For residents in Tokyo, life has become a delicate balance between safety and self-restraint.

On April 23 it had been exactly a week since Prime Minister Shinzo Abe declared a nationwide state of emergency under the COVID-19 outbreak. It also marked a month since my company allowed me to telework. I took advantage of my lunch hour to make an off-peak visit to the tiny supermarket 10 minutes from my apartment in Kanda, an office district northeast of the Imperial Palace in central Tokyo.

Across the street, a few people were waiting in line outside a historical but dilapidated restaurant, nestled between modern buildings. It was a tempura establishment with 105 years of history. Though puzzled by it staying open amid such times, I succumbed to the tempting smell of sweet vegetables and hot oil in the air. The few people standing in line turned out to be waiting for their takeaway lunch boxes, a trend more common these days. A few office workers were seated in the tatami area, chatting.

A woman steps into a local bakery. Photo by Carmen Chan

Though the door of the restaurant was wide open for ventilation, the scene reminded me of the government’s “Three Cs” guidance: to avoid closed spaces, crowded places and close-contact settings. The elderly proprietress moved briskly around the restaurant, her big smile unobscured by a mask. I felt that I had stepped through the sliding door into a parallel universe from the world outside, where the term COVID-19 didn’t even exist.

“Are you still open during your regular hours?” I found myself asking the proprietress when she brought my made-to-order tempura bowl.

“Yes, 11 am to 2 pm on weekdays. We may close early if ingredients run out, though,” she answered matter-of-factly.

“That’s great. There must be so many office workers around here who appreciate your service.” I refrained from remarking “I am surprised that a family-run business like yours is still open. Aren’t you worried about COVID-19?”

However diplomatic my comment was, frequent customers do benefit from these businesses that stay open. Different from the strict stay-home approaches in most countries, the Japanese government calls on people to practice “jishuku,” which means self-restraint, by refraining from making non-essential trips and avoiding commuting to work. Compared with the “stay at home” and “shelter in place” lingo used in other countries, Japan is probably one of the few countries in the world that is staking its containment policy on its people’s self-discipline.

The Tokyo Metro mostly empty. Photo by Carmen Chan

“The Japanese government calls on people to practice “jishuku,” which means self-restraint, by refraining from making non-essential trips and avoiding commuting to work.”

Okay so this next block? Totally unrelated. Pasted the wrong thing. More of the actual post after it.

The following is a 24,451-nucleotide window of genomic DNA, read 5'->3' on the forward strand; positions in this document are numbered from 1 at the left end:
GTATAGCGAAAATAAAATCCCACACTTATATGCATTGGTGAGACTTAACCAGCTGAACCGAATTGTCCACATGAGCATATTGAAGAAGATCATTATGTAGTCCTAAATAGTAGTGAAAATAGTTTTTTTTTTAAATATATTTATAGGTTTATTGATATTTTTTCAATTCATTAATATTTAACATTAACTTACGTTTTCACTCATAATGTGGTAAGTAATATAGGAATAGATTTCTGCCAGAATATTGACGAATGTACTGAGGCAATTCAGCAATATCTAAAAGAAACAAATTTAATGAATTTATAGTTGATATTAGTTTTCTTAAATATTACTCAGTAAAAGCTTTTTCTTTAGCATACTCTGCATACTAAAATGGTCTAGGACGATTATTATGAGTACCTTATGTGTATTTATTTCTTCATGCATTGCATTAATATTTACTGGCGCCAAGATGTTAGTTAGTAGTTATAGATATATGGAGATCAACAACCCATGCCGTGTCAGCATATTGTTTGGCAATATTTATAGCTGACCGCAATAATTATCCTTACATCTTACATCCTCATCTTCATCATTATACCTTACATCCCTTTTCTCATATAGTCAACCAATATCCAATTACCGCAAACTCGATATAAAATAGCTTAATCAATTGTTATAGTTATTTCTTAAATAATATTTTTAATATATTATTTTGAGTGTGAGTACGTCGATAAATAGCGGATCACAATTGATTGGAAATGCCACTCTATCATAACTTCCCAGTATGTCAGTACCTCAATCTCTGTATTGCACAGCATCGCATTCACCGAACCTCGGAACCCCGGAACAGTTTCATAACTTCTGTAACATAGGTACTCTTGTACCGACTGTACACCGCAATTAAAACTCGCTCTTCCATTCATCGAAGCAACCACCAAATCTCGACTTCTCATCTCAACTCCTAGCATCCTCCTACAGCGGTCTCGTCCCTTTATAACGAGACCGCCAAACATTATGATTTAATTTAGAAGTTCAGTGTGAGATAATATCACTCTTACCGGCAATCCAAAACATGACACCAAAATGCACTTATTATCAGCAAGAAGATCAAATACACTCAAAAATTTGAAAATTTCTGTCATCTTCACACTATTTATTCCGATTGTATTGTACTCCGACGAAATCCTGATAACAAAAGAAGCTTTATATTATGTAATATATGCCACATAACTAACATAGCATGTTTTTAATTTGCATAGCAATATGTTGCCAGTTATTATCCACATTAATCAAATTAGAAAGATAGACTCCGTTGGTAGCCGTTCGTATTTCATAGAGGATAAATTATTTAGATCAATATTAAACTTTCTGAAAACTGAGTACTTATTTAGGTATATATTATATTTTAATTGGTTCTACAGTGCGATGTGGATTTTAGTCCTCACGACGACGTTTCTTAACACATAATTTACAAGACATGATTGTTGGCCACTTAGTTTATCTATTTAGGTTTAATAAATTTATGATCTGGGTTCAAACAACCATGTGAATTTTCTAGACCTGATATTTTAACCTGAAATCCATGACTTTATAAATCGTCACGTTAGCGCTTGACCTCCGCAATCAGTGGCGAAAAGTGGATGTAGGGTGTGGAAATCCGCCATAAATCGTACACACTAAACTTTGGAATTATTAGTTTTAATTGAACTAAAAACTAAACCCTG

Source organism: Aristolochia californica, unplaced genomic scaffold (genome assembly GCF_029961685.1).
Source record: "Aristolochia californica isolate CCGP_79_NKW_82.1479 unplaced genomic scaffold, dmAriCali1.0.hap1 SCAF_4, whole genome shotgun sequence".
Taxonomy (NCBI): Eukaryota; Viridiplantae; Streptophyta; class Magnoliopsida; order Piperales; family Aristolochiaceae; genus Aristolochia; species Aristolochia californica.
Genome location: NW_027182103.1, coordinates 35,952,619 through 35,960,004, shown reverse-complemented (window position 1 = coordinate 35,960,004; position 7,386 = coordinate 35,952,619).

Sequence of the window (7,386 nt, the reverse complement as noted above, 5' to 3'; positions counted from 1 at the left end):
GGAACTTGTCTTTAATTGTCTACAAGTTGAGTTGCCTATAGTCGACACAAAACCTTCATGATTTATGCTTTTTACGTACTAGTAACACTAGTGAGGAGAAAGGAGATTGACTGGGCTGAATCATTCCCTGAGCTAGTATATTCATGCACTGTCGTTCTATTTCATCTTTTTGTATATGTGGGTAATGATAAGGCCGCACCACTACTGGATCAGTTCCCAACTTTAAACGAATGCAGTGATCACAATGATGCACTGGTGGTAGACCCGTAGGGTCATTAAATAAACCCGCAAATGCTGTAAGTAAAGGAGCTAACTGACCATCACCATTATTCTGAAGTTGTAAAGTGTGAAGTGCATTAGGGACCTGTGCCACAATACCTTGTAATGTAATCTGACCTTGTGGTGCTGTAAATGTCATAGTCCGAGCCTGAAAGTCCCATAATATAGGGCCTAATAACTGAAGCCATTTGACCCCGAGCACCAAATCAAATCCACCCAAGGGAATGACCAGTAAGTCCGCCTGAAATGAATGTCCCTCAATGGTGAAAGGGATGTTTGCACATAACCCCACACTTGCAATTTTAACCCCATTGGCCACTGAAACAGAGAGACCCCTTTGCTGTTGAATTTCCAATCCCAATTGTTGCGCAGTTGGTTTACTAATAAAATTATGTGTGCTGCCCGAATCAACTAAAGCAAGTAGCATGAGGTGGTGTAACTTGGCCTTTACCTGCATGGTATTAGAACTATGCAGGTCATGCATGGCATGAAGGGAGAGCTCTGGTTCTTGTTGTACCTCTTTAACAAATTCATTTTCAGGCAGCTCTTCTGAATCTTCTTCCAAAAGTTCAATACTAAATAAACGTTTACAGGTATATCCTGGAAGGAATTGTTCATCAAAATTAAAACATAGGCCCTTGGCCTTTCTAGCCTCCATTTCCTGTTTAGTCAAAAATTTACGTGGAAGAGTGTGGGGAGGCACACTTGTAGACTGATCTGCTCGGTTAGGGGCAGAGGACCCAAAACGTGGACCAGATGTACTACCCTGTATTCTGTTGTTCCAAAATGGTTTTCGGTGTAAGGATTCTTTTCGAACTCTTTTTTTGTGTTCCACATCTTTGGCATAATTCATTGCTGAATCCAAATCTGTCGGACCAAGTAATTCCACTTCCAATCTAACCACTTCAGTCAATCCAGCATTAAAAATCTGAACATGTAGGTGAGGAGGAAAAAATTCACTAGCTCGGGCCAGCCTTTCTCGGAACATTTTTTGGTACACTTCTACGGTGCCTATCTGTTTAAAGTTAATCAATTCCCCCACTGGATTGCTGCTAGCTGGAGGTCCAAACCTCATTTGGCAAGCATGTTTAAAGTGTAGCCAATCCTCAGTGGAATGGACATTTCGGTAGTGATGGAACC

However, even the law-abiding Japanese people are not completely adhering to government guidelines, as the tempura restaurant patrons demonstrate. After all, it is merely a soft lockdown—public transportation remains in service, and the Prime Minister has emphasized that “jogging is not prohibited.” Most importantly, many still need to commute to work, as some companies have delayed implementation of clear work-from-home policies, and the Japanese zealous work ethic cannot just be transformed overnight.

“Japan is probably one of the few countries in the world that is staking its containment policy on its people’s self-discipline.”

As the number of cases continues to climb and Japan entered into the annual Golden Week holidays, the government has had no choice but to further urge city-dwellers to curtail customary visits to their hometowns during the holiday. Unfortunately, before the end of the holidays, the government already had to announce an extension of the state of emergency until May 31.

To be fair, if you consider the government’s goal of reducing human contact by 80%, it’s hard to argue that the government’s call for jishuku has been a failure. After all, the jishuku trend has also led to a boom in the food delivery industry, so much so that an Olympic fencing medalist has even begun working for a food delivery company so that he can stay active on his bike and earn some extra income.

A man walks through empty Asakusa. Photo by Carmen Chan

As I made my way home, I passed by a ramen shop where the counter was packed full of diners. Life sort of goes on in Tokyo, doesn’t it? I thought, as I looked up and saw a Tokyo 2020 Olympics flag flying in the breeze. Well, people secretly hope that life goes on, as they seek a moment of peace in a parallel universe.



Originally from Hong Kong, Carmen Chan works in corporate communications and is currently based in Tokyo, Japan in her company’s newly established Tokyo office for a one-year stint. This is Carmen’s first time living in Tokyo since she was here as an exchange student majoring in Japanese. She enjoys exploring new places with her camera and writing about her journeys. In 2012, she published her first book titled “The Blank Space” in Chinese featuring essays and photos about her year abroad in Spain. Follow her on Instagram @cwordtherapy.

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